Hyperglycaemia is associated with cancer-related but not non-cancer-related deaths: evidence from the IPC cohort
- 418 Downloads
Hyperglycaemia has been associated with the incidence of all and specific types of cancer, distinct from the risks related to diabetes. The relationships between blood glucose and mortality rates related to all and specific cancers were analysed in comparison with all-cause or non-cancer-related mortality rates in a large, general primary care population in France.
Between January 1991 and December 2008, 301,948 participants (193,221 men and 108,727 women), aged 16–95 years (mean ± SD 44.8 ± 12.0 years for men and 45.1 ± 14.2 years for women), had a health check at the IPC Centre. All data collected in standard conditions during the health checks-up were used for statistical analysis All examinations were performed under fasting conditions and included a blood glucose measurement. Participants with known diabetes (<9%) were excluded from the analysis. Participants were classified into quintiles based on their blood glucose measurement and were followed for a maximum of 17 years (mean ± SD 9.2 ± 4.7 years) to assess all-cause, cancer and non-cancer mortality rates.
A non-linear relationship was observed between cancer mortality rates and blood glucose quintile after adjustment for age and sex. There was a significant association between the group with the highest blood glucose level and cancer-related death (multivariate Cox model, HR [95% CI] 1.17 [1.03, 1.34]), while the group with normoglycaemia showed no association with cancer-related deaths. We did not observe a relationship between blood glucose and all-cause or non-cancer mortality rates. An excess risk of death was observed in the highest blood glucose quintile for gastrointestinal cancer and leukaemia. Adjustments for diabetes and aspirin use did not modify the results. However, this excess risk disappeared with use of glucose-lowering agents (HR [95% CI] 1.03 [0.74, 1.43]).
Hyperglycaemia is associated with significantly higher rates of cancer-related deaths, particularly in gastrointestinal cancer and leukaemia, but not with non-cancer-related deaths. The association is retained when taking into account confounding factors, including chronic aspirin treatment.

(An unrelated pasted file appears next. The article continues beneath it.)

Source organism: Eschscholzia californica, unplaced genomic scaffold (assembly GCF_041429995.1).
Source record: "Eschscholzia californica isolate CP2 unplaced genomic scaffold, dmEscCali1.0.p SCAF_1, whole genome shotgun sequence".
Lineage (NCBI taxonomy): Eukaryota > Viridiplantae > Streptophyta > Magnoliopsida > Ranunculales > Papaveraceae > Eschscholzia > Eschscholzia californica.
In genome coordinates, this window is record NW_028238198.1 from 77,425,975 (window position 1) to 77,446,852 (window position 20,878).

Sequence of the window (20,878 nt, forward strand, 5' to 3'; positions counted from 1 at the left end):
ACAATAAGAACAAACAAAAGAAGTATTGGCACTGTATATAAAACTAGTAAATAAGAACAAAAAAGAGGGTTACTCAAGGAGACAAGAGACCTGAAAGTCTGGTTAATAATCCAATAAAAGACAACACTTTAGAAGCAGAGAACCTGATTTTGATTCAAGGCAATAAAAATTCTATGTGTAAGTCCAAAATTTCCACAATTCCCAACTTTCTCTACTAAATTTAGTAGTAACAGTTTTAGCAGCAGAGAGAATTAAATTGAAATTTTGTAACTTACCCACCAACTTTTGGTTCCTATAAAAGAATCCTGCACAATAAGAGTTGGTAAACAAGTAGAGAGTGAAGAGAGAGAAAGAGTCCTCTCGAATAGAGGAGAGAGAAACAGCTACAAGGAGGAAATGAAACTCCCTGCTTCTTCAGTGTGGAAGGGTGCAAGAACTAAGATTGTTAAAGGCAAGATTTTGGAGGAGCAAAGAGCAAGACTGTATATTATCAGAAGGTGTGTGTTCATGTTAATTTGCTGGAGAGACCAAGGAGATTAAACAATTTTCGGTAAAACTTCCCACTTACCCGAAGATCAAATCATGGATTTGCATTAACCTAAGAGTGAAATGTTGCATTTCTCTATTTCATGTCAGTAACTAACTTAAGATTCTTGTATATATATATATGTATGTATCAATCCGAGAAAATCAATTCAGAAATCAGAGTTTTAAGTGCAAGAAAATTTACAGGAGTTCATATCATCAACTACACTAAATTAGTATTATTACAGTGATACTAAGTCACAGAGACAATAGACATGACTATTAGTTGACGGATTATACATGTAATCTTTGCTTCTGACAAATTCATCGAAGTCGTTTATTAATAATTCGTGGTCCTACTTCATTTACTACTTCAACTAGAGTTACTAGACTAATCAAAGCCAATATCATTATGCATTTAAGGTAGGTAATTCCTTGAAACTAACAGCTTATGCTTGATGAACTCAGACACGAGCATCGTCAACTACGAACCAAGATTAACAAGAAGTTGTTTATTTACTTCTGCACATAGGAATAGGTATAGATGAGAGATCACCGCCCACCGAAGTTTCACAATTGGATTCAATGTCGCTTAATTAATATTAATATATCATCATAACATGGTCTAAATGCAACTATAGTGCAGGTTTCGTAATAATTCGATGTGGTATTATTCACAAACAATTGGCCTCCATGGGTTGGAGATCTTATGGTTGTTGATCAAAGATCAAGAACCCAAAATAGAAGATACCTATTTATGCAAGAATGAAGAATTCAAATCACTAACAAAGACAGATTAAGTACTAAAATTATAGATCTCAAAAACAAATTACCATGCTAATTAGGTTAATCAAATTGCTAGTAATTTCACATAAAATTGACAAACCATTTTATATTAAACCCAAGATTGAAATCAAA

KeywordsCancer Epidemiology Hyperglycaemia Mortality
Apolipoprotein MOrtality RISk
- IPC Centre
Centre d’Investigations Préventives et Cliniques
We thank the Caisse Nationale d’Assurance Maladie des Travailleurs Salariés (CNAM-TS, France) and the Caisse Primaire d’Assurance Maladie de Paris (CPAM-P, France) for their help in making this study possible.
JMS, BP and FT made substantial contributions to conception, design, interpretation of the results and drafting of the manuscript. FT performed the statistical analysis. SC, OH, CL, TS, ND contributed to the conception and design of the study, interpretation of the data and critically revised the manuscript for important intellectual content. All authors approved the final manuscript to be published. BP is guarantor and is therefore responsible for the integrity of the work as a whole.
This research received no specific grant from any funding agency in the public, commercial or not-for-profit sectors.
Duality of interest
The authors declare that there is no duality of interest associated with this manuscript.
- 3.Chen Y, Wu F, Saito E et al (2017) Association between type 2 diabetes and risk of cancer mortality: a pooled analysis of over 771,000 individuals in the Asia Cohort Consortium. Diabetologia 60:1022–1032Google Scholar
- 12.US Preventive Services Task Force (2016) Aspirin use to prevent cardiovascular disease and colorectal cancer: preventive medication. Available from www.uspreventiveservicestaskforce.org/Page/Document/UpdateSummaryFinal/aspirin-to-prevent-cardiovascular-disease-and-cancer?ds=1&s=aspirin%20cancer. Assessed 23 Mar 2017
- 13.Svensson E, Baggesen LM, Johnsen SP et al (2017) Early glycemic control and magnitude of HbA(1c) reduction predict cardiovascular events and mortality: population-based cohort study of 24,752 metformin initiators. Diabetes Care 40:800–807Google Scholar